Article ID: 168428 - View products that this article applies to.
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Visual Basic 5.0 introduces the ability to create ActiveX documents (.VBD files) for use with Internet browsers. This article will walk you step-by-step through creating a simple ActiveX document, show you how to test it while within the Visual Basic 5.0 development environment, then test it outside of the Visual Basic 5.0 development environment.
The power of the Internet is that potential users from all of the world will be able to hit and view your page. (The same applies to the Intranet, although on a smaller scale; users all over your corporation may be able to hit and view your web page). With this in mind, different users will have different configurations and different software installed on their PC's. When your ActiveX page is hit by an Internet user, Internet Explorer searches the local PC for all of the files required by the document. If a required file is present and has a version equal to or greater than the version you require, it uses it. If a file is missing or is older than the version required, Internet Explorer prompts the user to install the file and will proceed to do so.
While testing an ActiveX document, a problem occurs for developers because all of the required files are already installed onto the development machine. So how do you simulate a client's machine, one which has not been exposed to Visual Basic and the components you are using or which you've created? This article will also describe how to simulate such an environment.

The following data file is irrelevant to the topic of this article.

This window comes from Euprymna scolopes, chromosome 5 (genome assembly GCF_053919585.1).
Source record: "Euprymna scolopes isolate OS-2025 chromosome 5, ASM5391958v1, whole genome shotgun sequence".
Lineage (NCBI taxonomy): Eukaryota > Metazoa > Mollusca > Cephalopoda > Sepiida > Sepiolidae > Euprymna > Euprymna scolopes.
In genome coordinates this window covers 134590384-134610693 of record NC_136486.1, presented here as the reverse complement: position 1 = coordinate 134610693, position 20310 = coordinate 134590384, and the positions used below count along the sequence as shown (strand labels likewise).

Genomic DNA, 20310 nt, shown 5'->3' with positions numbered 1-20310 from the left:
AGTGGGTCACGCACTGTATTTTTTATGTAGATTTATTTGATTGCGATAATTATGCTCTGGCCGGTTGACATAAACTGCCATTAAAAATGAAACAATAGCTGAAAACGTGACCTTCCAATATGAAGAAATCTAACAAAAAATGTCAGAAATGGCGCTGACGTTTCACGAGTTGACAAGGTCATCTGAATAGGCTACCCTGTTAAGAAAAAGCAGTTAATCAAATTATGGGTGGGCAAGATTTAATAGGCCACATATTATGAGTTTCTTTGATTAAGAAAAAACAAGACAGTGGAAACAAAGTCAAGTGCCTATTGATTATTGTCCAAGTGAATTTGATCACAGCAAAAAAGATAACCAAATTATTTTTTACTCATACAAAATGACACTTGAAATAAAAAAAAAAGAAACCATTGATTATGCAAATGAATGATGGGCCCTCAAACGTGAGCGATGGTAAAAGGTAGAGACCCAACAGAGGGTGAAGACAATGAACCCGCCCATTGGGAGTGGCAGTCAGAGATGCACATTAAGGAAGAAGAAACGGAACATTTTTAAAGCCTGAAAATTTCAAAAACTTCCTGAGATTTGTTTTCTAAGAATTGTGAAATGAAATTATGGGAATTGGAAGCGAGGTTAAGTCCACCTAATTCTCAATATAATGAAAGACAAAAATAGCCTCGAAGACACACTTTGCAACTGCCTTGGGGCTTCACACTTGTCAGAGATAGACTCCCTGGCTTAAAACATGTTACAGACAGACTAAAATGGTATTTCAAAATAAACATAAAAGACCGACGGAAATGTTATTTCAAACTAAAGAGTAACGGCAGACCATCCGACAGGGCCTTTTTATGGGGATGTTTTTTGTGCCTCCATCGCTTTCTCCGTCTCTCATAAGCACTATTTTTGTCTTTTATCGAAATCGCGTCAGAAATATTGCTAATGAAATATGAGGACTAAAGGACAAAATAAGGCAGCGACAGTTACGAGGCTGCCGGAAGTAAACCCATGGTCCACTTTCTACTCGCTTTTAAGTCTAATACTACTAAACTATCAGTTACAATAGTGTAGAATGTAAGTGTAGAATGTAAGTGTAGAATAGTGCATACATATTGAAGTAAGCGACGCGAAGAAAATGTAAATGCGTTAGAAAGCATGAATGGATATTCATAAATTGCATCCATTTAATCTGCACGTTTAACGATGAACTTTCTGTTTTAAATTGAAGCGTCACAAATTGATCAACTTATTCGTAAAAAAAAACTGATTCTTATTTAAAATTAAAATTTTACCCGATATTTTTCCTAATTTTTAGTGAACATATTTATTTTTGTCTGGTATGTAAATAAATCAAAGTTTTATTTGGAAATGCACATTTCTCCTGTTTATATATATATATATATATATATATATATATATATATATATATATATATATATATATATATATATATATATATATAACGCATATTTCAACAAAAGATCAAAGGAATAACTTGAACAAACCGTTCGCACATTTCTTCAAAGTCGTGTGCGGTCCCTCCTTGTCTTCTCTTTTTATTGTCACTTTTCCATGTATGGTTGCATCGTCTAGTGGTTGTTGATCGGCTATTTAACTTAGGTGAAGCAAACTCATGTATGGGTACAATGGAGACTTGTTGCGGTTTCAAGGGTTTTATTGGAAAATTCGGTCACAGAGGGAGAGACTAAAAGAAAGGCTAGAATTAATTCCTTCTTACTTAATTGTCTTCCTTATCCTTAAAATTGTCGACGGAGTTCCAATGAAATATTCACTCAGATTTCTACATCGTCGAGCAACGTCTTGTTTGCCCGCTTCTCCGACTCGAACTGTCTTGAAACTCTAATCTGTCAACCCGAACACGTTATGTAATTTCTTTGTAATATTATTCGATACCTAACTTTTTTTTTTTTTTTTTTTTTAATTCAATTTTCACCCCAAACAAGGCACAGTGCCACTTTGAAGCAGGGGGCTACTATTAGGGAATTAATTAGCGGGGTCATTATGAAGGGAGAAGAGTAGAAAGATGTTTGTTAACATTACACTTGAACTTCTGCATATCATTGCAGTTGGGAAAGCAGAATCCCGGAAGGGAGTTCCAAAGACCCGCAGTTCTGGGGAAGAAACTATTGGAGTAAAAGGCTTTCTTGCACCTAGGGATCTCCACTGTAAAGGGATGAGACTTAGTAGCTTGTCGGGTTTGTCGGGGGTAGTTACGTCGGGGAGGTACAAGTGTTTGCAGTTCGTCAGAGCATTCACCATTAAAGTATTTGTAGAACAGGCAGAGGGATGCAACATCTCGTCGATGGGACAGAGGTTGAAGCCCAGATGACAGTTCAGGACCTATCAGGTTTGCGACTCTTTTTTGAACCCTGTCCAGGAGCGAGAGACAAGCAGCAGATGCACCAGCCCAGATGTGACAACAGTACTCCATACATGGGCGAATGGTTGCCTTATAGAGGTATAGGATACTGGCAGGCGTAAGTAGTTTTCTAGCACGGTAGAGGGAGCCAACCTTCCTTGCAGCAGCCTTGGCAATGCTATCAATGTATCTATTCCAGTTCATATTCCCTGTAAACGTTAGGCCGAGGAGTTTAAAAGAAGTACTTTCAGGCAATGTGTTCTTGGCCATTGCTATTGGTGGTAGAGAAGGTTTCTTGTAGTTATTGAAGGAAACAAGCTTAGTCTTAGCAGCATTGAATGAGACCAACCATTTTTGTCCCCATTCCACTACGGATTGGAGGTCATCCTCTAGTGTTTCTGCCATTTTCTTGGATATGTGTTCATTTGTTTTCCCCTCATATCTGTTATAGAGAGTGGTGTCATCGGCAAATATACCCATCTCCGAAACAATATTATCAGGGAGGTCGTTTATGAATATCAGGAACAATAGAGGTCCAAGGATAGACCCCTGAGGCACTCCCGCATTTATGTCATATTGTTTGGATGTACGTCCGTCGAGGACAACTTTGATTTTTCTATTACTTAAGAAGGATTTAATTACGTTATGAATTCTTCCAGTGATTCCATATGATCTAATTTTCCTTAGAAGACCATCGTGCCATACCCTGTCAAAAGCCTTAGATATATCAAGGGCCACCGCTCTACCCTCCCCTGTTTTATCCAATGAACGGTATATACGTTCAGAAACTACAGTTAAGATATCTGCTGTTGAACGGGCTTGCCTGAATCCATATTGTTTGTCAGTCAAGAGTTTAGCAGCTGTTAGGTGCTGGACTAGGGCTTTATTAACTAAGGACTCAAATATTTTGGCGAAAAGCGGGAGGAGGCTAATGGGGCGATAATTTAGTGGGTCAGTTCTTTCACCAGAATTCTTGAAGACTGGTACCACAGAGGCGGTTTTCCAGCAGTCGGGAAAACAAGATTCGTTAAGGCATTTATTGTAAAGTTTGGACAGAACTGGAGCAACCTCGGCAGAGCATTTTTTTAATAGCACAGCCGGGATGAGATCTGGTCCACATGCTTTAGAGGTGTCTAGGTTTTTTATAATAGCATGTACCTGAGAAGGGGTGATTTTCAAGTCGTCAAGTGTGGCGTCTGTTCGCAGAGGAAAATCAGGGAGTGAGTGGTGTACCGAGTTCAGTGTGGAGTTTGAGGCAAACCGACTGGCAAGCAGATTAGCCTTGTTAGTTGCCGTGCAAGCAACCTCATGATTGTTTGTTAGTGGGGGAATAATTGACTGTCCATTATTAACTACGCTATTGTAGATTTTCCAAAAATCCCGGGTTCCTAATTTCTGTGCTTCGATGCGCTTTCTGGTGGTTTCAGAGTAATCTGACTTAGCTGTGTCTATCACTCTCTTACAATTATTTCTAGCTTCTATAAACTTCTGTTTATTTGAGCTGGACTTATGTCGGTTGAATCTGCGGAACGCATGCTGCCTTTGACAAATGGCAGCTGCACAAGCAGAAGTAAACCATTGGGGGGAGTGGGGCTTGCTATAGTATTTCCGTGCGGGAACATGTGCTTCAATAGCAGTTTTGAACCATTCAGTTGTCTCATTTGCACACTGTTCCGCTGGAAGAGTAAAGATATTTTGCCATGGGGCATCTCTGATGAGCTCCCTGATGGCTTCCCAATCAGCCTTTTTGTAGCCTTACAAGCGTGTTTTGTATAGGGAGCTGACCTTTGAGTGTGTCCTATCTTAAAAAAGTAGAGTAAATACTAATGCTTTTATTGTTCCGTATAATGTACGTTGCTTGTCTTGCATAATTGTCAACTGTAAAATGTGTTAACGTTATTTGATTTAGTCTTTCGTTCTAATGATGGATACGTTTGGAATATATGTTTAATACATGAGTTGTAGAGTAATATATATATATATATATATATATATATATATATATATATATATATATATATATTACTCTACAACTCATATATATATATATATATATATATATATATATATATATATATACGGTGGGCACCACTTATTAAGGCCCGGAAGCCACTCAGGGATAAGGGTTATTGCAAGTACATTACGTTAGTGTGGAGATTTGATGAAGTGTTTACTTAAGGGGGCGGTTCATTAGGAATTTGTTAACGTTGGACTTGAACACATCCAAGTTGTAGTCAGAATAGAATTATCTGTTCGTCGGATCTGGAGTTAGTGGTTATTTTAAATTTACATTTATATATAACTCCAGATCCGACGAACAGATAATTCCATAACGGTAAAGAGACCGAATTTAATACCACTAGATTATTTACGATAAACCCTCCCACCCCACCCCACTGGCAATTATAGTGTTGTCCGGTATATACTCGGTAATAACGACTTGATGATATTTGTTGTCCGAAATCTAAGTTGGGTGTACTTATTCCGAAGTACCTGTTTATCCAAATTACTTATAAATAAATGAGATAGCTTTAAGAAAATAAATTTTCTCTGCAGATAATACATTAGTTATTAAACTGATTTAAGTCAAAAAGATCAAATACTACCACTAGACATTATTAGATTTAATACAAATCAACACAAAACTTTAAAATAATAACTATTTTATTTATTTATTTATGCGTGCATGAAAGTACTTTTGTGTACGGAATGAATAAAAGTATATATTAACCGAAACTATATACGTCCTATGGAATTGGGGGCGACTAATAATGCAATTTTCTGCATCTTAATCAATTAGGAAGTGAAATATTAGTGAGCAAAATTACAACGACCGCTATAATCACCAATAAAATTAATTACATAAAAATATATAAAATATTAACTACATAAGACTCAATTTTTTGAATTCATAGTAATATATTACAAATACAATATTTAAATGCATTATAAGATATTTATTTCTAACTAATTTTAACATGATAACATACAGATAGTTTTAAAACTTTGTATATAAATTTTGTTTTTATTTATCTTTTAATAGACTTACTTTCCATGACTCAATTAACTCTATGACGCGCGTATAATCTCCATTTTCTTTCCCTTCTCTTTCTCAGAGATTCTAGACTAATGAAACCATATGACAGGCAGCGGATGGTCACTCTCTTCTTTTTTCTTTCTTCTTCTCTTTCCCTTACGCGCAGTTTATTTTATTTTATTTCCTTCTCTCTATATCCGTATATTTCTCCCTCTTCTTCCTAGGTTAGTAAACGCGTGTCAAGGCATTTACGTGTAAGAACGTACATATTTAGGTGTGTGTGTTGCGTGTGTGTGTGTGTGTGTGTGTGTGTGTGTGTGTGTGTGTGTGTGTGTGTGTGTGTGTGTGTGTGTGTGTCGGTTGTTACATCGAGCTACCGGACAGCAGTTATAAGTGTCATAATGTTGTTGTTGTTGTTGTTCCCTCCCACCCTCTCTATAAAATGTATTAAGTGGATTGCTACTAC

To begin, you need to create a simple ActiveX document for testing purposes. If you already have an ActiveX document to test, proceed to the section "Testing Your Document Using Visual Basic 5.0" later in this article.
Creating a Simple ActiveX Document
Testing Your Document Using Visual Basic 5.0The following steps assume you have Microsoft Internet Explorer version 3.00 or later installed onto your system. To obtain the latest version of Internet Explorer be sure to visit the following Web site:
Creating Your Internet Download SetupThe following steps take you through the creation of your Internet download setup. If you have created your own ActiveX document (rather that using the example created above), substitute your ActiveX document name where necessary.
Testing the Internet DownloadAs a developer, you may want to test the Internet Download from your own machine first. Remember, however, that because Visual Basic 5 is already installed on your machine, you know all of the necessary files are installed and the ActiveX document should load without incident. To test the document from the development machine, locate the Internet download files the Setup Wizard created. In the setup folder there will be an HTM file; if you created the example above this file will be named MyActiveXDocument.HTM. Simply double-click the file or locate it with Internet Explorer to open it.
The second test you should apply to your ActiveX document is testing it from a machine without Visual Basic 5.0 installed. If you do not have such a machine available to you for testing, refer to the "Simulating a Clean Machine" section of this article.
From a machine that does not have Visual Basic 5.0 installed, use Internet Explorer to locate and open the HTM file created by the Setup Wizard.